Posted by Simon Butler on (December 14, 2009, 6:03 GMT)

China is a great untapped market for cricket, but it will be a long a rocky road to creating a respectable team as their team captain has said. Of course the ICC should be interested in establishing the game in China, but lets not get too far ahead. It will take years to build a group of crickets good enough to even match some of the lesser associates. I hope China dose well in the future, but don't expect big things for a few years yet. They have a long way to go.

Posted by Henry Pryor on (December 11, 2009, 16:57 GMT)

As a former cricket coach I remember feeling exactly as Mr Wang Lei did when teaching and coaching mostly in primary schools. Passing on the basics made me understand the game better and I wish I had been coaching when still playing. Mr Wang Lei sounds as if he will be an inspiration for new players in China. I wish him an the Chinese every success

Posted by GaryGarryBeers on (December 11, 2009, 3:24 GMT)

Its one thing to get the spin doctors version but to hear it from the horses mouth is the most reliable. As a cricket lover, I feel that it is wonderful that the sport is getting a go in countries such as China.What a feeling that must be, starting from scratch with a sport you know nothing about and two years later, your the captain! Brilliant! Much respect and support to Mr Wang Lei

Posted by Terry Jones on (December 10, 2009, 22:57 GMT)

I agree that China are a great untapped market, and are hopeful of seeing China climb the ladder to Full member within 20 years. China is the sort of country that would do well at Test Cricket, and most likely would be marketable, compared to other countries which prefer faster versions like ODI and T20I. I think this is an important example why cricket needs a multi-tier format to allow countries like China to climb the ladder through victories instead of ICC politics. I think ICC should push China to set up an elite first class competition (1 per state/provision/whatever, max of 6) and invite other players from around the world to attend, similar to IPL, say a Chinese Premier League (CPL). Even tapping a small portion of Chinese market will do wonders for the sport in China.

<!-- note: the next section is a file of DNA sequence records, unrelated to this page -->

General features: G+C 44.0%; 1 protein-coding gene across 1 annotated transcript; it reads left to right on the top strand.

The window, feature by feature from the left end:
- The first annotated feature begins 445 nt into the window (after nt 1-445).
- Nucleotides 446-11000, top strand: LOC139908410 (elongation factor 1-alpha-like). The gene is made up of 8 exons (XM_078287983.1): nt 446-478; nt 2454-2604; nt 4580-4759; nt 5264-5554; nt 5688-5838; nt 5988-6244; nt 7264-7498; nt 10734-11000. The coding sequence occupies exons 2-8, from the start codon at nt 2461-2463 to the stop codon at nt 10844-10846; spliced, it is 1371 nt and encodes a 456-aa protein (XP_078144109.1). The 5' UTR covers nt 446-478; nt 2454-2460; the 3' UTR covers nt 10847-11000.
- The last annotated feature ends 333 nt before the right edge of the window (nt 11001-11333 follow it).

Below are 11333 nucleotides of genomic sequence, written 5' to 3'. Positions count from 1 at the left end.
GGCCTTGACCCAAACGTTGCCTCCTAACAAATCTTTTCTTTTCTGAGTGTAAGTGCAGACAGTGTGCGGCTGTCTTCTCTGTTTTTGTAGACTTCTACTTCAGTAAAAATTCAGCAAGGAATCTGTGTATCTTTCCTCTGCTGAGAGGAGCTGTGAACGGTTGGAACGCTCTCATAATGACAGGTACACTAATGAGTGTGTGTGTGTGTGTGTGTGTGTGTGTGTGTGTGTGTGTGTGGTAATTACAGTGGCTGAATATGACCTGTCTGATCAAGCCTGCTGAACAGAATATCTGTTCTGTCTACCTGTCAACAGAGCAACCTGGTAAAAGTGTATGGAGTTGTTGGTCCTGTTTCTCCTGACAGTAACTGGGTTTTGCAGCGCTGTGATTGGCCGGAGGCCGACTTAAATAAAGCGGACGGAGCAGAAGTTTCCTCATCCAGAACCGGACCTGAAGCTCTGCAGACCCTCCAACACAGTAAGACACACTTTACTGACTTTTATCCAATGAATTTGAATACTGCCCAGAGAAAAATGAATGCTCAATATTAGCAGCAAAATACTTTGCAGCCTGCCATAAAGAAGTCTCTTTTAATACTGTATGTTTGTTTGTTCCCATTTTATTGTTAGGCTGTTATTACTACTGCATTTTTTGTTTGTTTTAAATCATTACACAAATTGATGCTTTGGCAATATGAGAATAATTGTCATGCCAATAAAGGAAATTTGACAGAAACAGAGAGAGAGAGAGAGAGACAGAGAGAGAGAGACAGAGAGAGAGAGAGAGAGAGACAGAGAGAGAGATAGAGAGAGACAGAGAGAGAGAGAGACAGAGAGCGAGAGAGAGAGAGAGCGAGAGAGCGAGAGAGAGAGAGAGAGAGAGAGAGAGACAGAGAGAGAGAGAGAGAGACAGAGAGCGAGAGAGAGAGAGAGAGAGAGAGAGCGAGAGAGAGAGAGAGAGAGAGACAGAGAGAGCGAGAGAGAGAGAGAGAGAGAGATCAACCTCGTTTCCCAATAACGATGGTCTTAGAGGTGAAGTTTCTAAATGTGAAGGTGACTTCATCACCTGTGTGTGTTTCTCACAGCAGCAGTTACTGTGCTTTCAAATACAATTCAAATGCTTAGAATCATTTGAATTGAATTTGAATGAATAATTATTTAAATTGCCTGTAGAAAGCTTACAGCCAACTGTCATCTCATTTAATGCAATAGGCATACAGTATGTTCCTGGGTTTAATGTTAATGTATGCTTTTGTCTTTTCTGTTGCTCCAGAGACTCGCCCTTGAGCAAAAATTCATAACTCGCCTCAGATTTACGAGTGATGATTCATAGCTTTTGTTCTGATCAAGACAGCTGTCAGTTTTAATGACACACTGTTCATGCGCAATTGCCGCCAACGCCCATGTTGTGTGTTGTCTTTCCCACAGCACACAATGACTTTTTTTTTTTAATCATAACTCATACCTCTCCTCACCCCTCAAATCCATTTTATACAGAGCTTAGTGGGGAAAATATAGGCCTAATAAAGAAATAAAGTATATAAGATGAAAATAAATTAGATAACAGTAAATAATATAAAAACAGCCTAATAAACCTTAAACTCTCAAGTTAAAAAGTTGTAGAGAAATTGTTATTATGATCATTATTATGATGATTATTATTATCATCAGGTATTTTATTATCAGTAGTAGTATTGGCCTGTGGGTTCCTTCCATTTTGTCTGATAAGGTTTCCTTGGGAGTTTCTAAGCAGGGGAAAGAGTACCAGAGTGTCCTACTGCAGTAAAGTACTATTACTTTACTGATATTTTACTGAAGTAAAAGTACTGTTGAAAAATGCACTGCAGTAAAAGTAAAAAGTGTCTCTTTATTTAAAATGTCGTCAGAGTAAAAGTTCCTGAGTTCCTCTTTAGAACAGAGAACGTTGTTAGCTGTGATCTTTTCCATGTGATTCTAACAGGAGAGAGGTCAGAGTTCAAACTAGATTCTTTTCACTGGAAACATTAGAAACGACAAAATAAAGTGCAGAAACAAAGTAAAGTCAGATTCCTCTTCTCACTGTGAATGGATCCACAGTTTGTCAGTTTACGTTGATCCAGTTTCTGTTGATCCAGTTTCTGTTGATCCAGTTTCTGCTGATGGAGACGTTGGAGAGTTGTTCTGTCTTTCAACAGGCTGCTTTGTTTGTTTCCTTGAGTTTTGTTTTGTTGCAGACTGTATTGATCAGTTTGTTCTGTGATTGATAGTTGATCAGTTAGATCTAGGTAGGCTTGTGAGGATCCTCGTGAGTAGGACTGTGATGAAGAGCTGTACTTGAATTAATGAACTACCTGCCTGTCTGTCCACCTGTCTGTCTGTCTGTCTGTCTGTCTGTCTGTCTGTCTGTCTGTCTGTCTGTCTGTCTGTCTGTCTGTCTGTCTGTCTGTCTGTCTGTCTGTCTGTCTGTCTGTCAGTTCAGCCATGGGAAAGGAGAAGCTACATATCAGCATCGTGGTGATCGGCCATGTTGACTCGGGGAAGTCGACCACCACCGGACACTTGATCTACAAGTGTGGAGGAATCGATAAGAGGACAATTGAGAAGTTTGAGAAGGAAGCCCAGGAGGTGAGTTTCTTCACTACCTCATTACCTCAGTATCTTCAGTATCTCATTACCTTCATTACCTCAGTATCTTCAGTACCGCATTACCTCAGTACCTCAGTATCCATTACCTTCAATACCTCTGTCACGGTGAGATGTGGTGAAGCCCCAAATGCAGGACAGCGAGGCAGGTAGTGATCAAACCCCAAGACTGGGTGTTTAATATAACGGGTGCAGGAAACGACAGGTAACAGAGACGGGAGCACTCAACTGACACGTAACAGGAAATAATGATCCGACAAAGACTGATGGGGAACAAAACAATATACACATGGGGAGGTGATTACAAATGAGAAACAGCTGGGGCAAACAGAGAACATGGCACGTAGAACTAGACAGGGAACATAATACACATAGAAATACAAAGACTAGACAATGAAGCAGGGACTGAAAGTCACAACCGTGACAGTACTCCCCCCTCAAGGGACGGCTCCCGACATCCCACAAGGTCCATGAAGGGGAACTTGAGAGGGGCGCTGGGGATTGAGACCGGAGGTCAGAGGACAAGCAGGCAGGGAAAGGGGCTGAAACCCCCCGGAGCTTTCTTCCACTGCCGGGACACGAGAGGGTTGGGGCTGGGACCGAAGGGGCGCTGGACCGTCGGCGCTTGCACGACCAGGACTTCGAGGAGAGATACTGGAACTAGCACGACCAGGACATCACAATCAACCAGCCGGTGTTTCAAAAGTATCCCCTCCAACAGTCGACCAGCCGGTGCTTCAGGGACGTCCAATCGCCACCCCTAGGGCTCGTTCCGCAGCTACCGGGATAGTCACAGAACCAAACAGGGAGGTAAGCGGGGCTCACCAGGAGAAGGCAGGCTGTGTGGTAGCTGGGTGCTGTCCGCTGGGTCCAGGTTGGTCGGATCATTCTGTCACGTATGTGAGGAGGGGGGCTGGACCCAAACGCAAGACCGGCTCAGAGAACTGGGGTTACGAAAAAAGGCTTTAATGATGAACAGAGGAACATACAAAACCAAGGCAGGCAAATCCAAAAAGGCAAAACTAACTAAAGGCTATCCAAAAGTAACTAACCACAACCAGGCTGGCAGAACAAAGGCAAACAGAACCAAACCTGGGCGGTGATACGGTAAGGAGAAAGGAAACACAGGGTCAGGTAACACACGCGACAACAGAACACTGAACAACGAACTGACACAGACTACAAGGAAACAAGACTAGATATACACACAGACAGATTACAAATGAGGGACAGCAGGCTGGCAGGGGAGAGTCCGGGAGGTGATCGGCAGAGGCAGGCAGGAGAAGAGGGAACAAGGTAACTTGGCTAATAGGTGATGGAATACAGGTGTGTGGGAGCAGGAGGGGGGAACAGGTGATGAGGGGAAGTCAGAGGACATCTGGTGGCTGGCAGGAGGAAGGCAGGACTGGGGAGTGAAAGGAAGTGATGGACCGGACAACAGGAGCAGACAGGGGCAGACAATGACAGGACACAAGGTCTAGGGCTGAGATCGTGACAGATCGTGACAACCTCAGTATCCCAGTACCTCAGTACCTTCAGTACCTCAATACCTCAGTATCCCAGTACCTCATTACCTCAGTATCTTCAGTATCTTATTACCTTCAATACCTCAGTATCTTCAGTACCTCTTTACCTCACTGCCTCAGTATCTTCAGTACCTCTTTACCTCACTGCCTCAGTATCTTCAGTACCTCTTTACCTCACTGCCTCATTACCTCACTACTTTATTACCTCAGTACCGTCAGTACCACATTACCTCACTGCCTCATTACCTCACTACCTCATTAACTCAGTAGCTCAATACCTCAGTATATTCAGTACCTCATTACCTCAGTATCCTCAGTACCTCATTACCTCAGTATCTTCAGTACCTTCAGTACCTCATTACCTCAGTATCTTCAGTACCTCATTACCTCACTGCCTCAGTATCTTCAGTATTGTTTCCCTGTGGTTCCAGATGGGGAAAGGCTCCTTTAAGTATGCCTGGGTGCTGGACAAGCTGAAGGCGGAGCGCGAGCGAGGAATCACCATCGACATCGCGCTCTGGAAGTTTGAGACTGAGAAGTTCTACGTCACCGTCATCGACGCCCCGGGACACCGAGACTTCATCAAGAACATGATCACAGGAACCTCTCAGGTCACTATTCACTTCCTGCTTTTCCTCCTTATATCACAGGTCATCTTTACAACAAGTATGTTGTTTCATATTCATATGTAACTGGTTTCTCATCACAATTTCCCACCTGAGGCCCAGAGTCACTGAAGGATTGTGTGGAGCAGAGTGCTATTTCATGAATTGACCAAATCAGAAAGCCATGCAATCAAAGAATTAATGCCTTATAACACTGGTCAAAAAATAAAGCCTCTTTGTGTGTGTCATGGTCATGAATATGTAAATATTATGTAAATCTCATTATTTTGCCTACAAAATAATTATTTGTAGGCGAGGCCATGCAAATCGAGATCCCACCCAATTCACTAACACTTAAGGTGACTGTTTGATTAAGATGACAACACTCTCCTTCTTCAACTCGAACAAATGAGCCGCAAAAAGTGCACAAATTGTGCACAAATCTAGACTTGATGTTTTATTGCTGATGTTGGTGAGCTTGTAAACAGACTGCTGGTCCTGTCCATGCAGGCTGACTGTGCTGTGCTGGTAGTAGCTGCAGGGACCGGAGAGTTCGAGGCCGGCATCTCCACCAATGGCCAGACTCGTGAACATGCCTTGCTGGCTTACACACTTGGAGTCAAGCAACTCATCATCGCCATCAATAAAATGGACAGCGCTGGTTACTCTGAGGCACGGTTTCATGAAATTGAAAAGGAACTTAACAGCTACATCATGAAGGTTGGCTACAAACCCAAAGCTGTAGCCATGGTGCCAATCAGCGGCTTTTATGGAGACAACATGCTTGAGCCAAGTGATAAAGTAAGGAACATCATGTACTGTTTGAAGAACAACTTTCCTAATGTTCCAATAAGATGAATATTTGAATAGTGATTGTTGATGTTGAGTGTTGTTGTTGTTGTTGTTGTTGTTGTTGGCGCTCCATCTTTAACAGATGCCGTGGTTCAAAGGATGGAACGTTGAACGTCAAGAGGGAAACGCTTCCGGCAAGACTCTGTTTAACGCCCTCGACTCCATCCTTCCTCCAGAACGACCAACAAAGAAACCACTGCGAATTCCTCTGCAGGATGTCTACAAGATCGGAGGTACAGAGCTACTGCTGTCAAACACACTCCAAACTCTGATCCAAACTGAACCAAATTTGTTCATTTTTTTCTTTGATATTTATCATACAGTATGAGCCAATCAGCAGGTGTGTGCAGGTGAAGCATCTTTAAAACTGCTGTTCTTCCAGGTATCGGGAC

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ABOUT THE AUTHOR

Martin Williamson
Executive editor Martin Williamson joined the Wisden website in its planning stages in 2001 after failing to make his millions in the internet boom when managing editor of Sportal. Before that he was in charge of Sky Sports Online and helped launch and run Sky News Online. With a preference for all things old (except his wife and children), he has recently confounded colleagues by displaying an uncharacteristic fondness for Twenty20 cricket. His enthusiasm for the game is sadly not matched by his ability, but he remains convinced that he might be a late developer and perseveres in the hope of an England call-up with his middle-order batting and non-spinning offbreaks. He is now managing editor of ESPN EMEA Digital Group as well as his Cricinfo responsibilities.